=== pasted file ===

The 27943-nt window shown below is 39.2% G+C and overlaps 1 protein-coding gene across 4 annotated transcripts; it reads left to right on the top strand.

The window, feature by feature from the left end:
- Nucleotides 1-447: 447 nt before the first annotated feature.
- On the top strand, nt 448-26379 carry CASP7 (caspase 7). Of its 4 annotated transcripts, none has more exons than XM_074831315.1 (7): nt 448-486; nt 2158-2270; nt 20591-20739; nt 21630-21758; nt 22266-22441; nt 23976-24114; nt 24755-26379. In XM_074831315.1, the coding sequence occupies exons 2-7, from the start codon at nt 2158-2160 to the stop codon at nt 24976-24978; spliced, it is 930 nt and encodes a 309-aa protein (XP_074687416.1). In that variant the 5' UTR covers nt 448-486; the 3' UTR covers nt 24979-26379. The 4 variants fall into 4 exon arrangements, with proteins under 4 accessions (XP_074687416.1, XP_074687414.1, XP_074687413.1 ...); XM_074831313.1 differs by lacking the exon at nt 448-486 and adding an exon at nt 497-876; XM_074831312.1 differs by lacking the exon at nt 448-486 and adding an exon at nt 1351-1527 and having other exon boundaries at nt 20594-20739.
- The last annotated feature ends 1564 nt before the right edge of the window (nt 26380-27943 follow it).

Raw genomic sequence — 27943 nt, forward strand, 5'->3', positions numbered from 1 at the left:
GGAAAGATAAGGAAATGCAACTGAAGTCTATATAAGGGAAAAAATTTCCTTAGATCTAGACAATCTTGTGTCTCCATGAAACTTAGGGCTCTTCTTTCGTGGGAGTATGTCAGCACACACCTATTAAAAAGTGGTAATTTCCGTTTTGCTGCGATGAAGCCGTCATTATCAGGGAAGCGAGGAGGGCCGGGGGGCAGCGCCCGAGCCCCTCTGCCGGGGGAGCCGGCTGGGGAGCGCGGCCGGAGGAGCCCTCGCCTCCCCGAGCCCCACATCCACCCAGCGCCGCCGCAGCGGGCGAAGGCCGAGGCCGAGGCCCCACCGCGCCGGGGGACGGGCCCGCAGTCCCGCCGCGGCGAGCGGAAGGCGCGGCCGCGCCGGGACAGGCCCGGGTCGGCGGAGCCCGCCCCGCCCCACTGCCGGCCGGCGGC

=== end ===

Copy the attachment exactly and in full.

The 27943-nt window shown below is 39.2% G+C and overlaps 1 protein-coding gene across 4 annotated transcripts; it reads left to right on the top strand.

The window, feature by feature from the left end:
- Nucleotides 1-447: 447 nt before the first annotated feature.
- On the top strand, nt 448-26379 carry CASP7 (caspase 7). Of its 4 annotated transcripts, none has more exons than XM_074831315.1 (7): nt 448-486; nt 2158-2270; nt 20591-20739; nt 21630-21758; nt 22266-22441; nt 23976-24114; nt 24755-26379. In XM_074831315.1, the coding sequence occupies exons 2-7, from the start codon at nt 2158-2160 to the stop codon at nt 24976-24978; spliced, it is 930 nt and encodes a 309-aa protein (XP_074687416.1). In that variant the 5' UTR covers nt 448-486; the 3' UTR covers nt 24979-26379. The 4 variants fall into 4 exon arrangements, with proteins under 4 accessions (XP_074687416.1, XP_074687414.1, XP_074687413.1 ...); XM_074831313.1 differs by lacking the exon at nt 448-486 and adding an exon at nt 497-876; XM_074831312.1 differs by lacking the exon at nt 448-486 and adding an exon at nt 1351-1527 and having other exon boundaries at nt 20594-20739.
- The last annotated feature ends 1564 nt before the right edge of the window (nt 26380-27943 follow it).

Raw genomic sequence — 27943 nt, forward strand, 5'->3', positions numbered from 1 at the left:
GGAAAGATAAGGAAATGCAACTGAAGTCTATATAAGGGAAAAAATTTCCTTAGATCTAGACAATCTTGTGTCTCCATGAAACTTAGGGCTCTTCTTTCGTGGGAGTATGTCAGCACACACCTATTAAAAAGTGGTAATTTCCGTTTTGCTGCGATGAAGCCGTCATTATCAGGGAAGCGAGGAGGGCCGGGGGGCAGCGCCCGAGCCCCTCTGCCGGGGGAGCCGGCTGGGGAGCGCGGCCGGAGGAGCCCTCGCCTCCCCGAGCCCCACATCCACCCAGCGCCGCCGCAGCGGGCGAAGGCCGAGGCCGAGGCCCCACCGCGCCGGGGGACGGGCCCGCAGTCCCGCCGCGGCGAGCGGAAGGCGCGGCCGCGCCGGGACAGGCCCGGGTCGGCGGAGCCCGCCCCGCCCCACTGCCGGCCGGCGGC